Weaver’s volatile relationship with Jim Palmer was another subject Mills brought up with the former manager. Even though Mike Flanagan had won the Cy Young Award in 1979 after a 23-9 season, Weaver had wanted Palmer to start the first playoff game and the pitcher refused.
“Flanagan has never pitched in the post season,” Weaver recalled telling Palmer. “You have experience. You pitched in a World Series game at nineteen.”
Palmer remained adamant and Weaver said he finally “told him if he didn’t start that he shouldn’t come to the ballpark that day. He should just stay home.” Palmer pled his case to General Manager Hank Peters but, needless to say, Palmer started. And won the game.
Weaver also recalled the clashes with Palmer that took place on the mound, in the late innings of tight games. It was clear that Palmer almost always wanted to stay in. Weaver would relent but add “if the next guy gets on, I will be here. You can count on that.”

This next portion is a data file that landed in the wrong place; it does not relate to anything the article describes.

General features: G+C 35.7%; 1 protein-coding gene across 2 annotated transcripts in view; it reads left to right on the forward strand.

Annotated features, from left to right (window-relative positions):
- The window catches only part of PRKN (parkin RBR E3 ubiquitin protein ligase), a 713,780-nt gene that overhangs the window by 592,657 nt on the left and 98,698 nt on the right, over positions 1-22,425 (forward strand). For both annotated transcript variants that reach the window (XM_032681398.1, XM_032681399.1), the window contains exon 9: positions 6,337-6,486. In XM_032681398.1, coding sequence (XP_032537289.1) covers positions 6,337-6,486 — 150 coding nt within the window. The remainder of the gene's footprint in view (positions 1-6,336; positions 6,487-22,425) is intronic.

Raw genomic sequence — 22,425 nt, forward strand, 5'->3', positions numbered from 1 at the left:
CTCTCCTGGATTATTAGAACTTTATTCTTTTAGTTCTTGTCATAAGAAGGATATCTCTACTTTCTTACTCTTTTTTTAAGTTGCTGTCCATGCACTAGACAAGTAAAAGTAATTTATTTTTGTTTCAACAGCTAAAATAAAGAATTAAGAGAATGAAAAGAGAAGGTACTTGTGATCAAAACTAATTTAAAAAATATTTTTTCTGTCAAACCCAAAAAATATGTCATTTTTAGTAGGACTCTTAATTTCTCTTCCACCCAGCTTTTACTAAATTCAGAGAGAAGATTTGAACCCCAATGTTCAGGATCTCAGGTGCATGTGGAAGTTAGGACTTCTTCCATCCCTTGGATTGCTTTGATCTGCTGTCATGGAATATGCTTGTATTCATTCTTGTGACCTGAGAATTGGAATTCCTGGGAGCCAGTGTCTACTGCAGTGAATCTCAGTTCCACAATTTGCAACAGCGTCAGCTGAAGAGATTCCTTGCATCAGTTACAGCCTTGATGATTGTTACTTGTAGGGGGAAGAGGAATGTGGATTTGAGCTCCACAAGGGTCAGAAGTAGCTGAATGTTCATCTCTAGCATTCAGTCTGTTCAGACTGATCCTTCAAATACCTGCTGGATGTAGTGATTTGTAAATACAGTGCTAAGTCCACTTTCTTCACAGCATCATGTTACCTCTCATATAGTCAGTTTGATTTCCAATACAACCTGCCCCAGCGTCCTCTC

It was a different time, Weaver observed. Middle relief hadn’t been invented yet. The game belonged to the starter.
“Those guys were pitching for next year’s salary. They needed the innings, the wins, and the ERA to present their case for more money. He would find a way to get the last six outs, moving the ball around.”
You Could Look It Up
Weaver also spent some time talking about Sabremetrics, the evidence-based analysis of baseball through objective, empirical data, especially baseball statistics from actual games. Using index cards, and looking at things like individual match-ups and “on-base percentage,” Weaver is widely thought to be a founder of this type of analysis.
“When I took over as manager, I asked management, ‘how far back can you go?’ with stats,” he said. “If a guy is 1 for 16 against a certain a pitcher, we’re going to get that guy out.”